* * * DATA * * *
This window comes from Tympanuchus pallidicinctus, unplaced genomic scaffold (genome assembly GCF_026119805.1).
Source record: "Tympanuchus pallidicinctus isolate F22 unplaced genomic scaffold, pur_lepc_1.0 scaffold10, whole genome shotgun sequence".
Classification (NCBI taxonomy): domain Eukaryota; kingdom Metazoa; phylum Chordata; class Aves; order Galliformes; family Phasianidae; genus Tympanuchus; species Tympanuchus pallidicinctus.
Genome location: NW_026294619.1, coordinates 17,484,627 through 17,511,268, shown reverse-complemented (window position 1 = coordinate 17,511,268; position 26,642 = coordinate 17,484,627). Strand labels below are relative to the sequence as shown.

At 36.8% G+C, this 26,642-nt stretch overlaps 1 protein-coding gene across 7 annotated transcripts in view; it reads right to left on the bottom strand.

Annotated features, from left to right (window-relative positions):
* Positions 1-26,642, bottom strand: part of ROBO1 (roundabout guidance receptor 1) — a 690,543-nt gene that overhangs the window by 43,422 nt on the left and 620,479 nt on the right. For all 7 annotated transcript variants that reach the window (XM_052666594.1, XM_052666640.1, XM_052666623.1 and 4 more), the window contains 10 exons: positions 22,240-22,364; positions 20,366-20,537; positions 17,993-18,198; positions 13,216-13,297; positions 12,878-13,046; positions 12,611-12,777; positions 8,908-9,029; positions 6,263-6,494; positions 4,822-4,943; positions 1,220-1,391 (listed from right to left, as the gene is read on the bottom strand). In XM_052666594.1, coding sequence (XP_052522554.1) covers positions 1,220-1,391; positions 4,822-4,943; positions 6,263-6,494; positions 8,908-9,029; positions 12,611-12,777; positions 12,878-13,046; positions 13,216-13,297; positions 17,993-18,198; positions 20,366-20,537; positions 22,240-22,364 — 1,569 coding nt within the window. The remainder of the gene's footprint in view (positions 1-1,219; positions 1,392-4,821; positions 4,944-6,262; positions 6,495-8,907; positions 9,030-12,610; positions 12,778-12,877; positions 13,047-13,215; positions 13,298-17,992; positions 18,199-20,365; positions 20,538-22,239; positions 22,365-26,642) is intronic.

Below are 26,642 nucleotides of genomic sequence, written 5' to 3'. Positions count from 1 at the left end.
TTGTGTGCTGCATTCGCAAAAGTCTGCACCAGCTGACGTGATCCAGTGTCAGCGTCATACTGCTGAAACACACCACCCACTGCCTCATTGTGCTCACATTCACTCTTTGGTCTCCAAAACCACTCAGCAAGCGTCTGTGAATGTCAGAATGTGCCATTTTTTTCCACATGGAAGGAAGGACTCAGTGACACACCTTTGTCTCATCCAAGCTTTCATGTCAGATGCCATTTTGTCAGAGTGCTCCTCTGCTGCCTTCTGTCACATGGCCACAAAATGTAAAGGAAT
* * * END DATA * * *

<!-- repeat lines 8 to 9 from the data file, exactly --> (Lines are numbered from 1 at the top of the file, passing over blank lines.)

Below are 26,642 nucleotides of genomic sequence, written 5' to 3'. Positions count from 1 at the left end.
TTGTGTGCTGCATTCGCAAAAGTCTGCACCAGCTGACGTGATCCAGTGTCAGCGTCATACTGCTGAAACACACCACCCACTGCCTCATTGTGCTCACATTCACTCTTTGGTCTCCAAAACCACTCAGCAAGCGTCTGTGAATGTCAGAATGTGCCATTTTTTTCCACATGGAAGGAAGGACTCAGTGACACACCTTTGTCTCATCCAAGCTTTCATGTCAGATGCCATTTTGTCAGAGTGCTCCTCTGCTGCCTTCTGTCACATGGCCACAAAATGTAAAGGAAT